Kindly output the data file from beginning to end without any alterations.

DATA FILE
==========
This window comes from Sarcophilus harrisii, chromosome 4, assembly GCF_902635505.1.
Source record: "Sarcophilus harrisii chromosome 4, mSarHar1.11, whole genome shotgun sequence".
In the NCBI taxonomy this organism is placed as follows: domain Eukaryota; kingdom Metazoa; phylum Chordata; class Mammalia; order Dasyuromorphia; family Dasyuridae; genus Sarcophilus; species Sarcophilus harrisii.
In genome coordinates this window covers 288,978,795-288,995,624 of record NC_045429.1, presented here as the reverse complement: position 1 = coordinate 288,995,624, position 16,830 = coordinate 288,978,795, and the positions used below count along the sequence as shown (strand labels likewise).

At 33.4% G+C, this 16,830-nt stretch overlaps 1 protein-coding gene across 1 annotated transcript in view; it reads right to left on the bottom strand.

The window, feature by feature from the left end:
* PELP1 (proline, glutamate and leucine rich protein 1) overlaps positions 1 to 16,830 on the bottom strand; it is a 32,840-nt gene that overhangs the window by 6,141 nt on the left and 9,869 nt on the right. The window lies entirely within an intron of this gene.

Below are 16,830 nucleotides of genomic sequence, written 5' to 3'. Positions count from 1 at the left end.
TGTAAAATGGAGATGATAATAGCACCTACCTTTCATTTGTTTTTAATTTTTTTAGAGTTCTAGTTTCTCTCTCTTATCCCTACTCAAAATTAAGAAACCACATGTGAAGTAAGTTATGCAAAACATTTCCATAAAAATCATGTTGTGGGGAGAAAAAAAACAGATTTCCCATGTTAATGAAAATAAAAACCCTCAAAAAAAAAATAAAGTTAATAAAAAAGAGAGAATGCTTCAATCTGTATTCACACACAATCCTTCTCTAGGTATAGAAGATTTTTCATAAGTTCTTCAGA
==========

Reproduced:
This window comes from Sarcophilus harrisii, chromosome 4, assembly GCF_902635505.1.
Source record: "Sarcophilus harrisii chromosome 4, mSarHar1.11, whole genome shotgun sequence".
In the NCBI taxonomy this organism is placed as follows: domain Eukaryota; kingdom Metazoa; phylum Chordata; class Mammalia; order Dasyuromorphia; family Dasyuridae; genus Sarcophilus; species Sarcophilus harrisii.
In genome coordinates this window covers 288,978,795-288,995,624 of record NC_045429.1, presented here as the reverse complement: position 1 = coordinate 288,995,624, position 16,830 = coordinate 288,978,795, and the positions used below count along the sequence as shown (strand labels likewise).

At 33.4% G+C, this 16,830-nt stretch overlaps 1 protein-coding gene across 1 annotated transcript in view; it reads right to left on the bottom strand.

The window, feature by feature from the left end:
* PELP1 (proline, glutamate and leucine rich protein 1) overlaps positions 1 to 16,830 on the bottom strand; it is a 32,840-nt gene that overhangs the window by 6,141 nt on the left and 9,869 nt on the right. The window lies entirely within an intron of this gene.

Below are 16,830 nucleotides of genomic sequence, written 5' to 3'. Positions count from 1 at the left end.
TGTAAAATGGAGATGATAATAGCACCTACCTTTCATTTGTTTTTAATTTTTTTAGAGTTCTAGTTTCTCTCTCTTATCCCTACTCAAAATTAAGAAACCACATGTGAAGTAAGTTATGCAAAACATTTCCATAAAAATCATGTTGTGGGGAGAAAAAAAACAGATTTCCCATGTTAATGAAAATAAAAACCCTCAAAAAAAAAATAAAGTTAATAAAAAAGAGAGAATGCTTCAATCTGTATTCACACACAATCCTTCTCTAGGTATAGAAGATTTTTCATAAGTTCTTCAGA